Studio Ghibli co-founder Toshio Suzuki helped develop the concept for the restaurant, and he personally designed its sign. He also designed two exclusive new Studio Ghibli characters for the restaurant, Colko and Peeko (who you can see above).

While it has been open on a trial basis since mid-April, May’s Garden House is set to officially open at the end of May. Until then, Miyazaki uber-fans will have to content themselves with dining at the Straw Hat Cafe, the more general Studio Ghibli-themed restaurant at the Ghibli Museum in Tokyo.

[h/t SoraNews24]

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Photo Illustration by Mental Floss. Woody Image: iStock. Background: IFC Midnight
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9 The Shining References Buried in Pixar Films
Photo Illustration by Mental Floss. Woody Image: iStock. Background: IFC Midnight
Photo Illustration by Mental Floss. Woody Image: iStock. Background: IFC Midnight

Stanley Kubrick’s The Shining: Not the most kid-friendly movie! But, as circumstance would have it, it’s a favorite film of Pixar regular Lee Unkrich, who has directed or co-directed five Pixar features—including Toy Story 2 and 3; Monsters, Inc.; Finding Nemo; and Coco—in addition to doing editing work on several others. As such, it’s no surprise (or maybe it is) that several references to The Shining, from the obvious to the obscure, have snuck into Pixar’s lineup over the years. Here are nine of them.

1. SID'S DISTINCTIVE CARPET // TOY STORY (1995)

One of the most iconic images from Stanley Kubrick’s filmography is of Danny (Danny Lloyd) cycling through the halls of The Shining’s Overlook Hotel. That same iconic carpet can be found in Toy Story, where it adorns the home of the toy-torturer Sid. Unkrich, who was one of the editors on the film, credits that particular Easter Egg to production designer Ralph Eggleston.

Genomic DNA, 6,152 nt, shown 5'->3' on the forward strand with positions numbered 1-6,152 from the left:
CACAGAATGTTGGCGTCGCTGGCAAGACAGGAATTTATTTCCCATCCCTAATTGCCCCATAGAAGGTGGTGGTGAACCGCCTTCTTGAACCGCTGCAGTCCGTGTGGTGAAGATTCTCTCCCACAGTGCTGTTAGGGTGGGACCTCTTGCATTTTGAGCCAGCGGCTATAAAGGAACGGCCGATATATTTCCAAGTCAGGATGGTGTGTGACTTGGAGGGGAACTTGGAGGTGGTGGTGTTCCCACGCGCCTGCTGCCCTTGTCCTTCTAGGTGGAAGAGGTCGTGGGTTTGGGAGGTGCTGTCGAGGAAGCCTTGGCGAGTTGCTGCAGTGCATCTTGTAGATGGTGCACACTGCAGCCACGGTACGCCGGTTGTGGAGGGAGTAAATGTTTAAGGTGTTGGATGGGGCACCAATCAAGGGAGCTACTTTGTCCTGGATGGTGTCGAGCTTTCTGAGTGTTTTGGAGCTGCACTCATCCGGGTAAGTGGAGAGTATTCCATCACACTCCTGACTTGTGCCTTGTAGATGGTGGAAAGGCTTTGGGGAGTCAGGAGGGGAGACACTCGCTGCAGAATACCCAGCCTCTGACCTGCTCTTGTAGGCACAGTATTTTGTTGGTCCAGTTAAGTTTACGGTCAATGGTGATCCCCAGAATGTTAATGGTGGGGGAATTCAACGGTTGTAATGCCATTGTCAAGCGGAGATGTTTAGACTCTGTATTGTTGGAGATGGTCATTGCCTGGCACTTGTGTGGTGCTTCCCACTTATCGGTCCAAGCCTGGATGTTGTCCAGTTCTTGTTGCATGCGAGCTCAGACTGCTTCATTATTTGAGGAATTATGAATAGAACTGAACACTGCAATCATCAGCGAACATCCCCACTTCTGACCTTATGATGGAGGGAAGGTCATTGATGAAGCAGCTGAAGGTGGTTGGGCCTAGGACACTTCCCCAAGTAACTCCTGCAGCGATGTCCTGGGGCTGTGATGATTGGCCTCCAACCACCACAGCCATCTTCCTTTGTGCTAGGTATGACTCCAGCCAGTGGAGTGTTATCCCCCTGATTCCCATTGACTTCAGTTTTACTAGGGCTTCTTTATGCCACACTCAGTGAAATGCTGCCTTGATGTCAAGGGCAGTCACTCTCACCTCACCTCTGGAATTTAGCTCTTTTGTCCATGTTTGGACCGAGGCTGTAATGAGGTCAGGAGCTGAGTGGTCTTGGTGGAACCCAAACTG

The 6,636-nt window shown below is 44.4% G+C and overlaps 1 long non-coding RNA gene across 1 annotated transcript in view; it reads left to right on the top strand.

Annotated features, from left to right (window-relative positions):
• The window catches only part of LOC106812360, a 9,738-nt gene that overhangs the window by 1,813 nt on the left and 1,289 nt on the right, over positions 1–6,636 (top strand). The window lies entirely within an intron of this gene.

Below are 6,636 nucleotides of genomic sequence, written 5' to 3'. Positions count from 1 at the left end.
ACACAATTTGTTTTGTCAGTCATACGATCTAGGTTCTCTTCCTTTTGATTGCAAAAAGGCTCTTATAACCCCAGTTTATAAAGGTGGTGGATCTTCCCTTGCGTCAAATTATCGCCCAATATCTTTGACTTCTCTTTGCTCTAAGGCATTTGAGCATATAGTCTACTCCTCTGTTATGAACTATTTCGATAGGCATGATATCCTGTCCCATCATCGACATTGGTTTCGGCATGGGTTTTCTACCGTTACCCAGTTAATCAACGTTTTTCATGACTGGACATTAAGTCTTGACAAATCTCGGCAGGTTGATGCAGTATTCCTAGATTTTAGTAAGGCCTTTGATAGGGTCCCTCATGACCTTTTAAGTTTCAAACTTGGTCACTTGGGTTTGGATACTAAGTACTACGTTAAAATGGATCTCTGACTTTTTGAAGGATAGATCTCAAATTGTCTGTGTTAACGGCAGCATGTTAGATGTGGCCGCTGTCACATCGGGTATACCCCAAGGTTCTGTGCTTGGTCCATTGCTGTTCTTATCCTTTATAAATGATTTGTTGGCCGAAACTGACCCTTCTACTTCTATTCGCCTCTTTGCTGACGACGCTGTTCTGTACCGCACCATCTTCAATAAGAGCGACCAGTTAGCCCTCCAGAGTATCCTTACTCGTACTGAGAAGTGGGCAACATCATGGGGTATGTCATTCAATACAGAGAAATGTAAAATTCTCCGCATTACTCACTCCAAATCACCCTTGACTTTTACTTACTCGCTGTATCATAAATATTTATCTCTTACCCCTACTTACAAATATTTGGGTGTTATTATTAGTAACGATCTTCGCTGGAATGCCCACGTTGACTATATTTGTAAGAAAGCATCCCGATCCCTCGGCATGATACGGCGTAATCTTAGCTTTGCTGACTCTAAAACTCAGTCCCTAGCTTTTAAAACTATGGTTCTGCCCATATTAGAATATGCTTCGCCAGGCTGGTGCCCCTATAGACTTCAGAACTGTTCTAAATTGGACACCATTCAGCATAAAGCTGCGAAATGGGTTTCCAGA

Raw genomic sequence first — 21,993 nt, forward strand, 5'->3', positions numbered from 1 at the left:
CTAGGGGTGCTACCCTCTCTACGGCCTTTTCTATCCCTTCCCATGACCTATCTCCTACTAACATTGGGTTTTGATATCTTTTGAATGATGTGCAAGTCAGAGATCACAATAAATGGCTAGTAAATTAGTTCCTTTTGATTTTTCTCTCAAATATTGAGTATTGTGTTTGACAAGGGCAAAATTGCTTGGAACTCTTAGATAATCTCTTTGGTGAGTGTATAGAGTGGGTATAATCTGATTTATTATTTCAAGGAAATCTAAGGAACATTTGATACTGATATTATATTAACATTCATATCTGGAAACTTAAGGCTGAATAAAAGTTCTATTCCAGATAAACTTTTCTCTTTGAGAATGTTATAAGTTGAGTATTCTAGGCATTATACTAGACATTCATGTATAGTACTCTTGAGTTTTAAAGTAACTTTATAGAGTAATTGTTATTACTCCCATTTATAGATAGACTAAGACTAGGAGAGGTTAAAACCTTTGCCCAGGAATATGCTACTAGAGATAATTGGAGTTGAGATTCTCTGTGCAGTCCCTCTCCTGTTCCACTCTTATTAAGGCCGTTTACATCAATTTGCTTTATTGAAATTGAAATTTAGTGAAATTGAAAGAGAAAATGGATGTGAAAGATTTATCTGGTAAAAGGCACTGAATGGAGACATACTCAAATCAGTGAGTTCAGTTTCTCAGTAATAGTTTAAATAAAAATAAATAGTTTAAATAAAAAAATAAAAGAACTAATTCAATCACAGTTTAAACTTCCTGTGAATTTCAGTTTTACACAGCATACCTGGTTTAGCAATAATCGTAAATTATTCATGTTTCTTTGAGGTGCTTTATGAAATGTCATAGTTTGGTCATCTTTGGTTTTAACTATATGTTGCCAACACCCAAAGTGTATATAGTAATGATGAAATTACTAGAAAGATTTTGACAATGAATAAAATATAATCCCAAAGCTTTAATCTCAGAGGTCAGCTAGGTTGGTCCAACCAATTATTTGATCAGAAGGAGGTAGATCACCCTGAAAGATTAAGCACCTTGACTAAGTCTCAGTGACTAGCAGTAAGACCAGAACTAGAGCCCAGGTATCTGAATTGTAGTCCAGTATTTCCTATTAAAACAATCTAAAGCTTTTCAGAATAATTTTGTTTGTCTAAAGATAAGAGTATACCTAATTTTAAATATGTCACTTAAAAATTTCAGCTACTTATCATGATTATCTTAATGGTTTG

2. THE NUMBER 237 // TOY STORY 3 (2010)

The number 237 makes an appearance in 'Toy Story 3' (2010)
Pixar

Unkrich worked several references to the number 237—the room in the Overlook Hotel where some particularly trippy things go down for Jack Torrance (Jack Nicholson)—into Toy Story 3, which he directed. The license plate on a garbage truck in one scene reads RM237; Woody instant messages a toy whose code name is Velocistar237; and the model number of a security camera in Sunnyside Daycare is Overlook R237.

3. THE SUNNYSIDE INTERCOM // TOY STORY 3 (2010)

Speaking of Sunnyside Daycare’s security system: It features an intercom that’s an exact (albeit animated) duplicate of the one used by Wendy Torrance (Shelley Duvall) in The Shining. Several feet away from the intercom is a tissue box, the pattern of which resembles that aforementioned carpet pattern in the Overlook Hotel.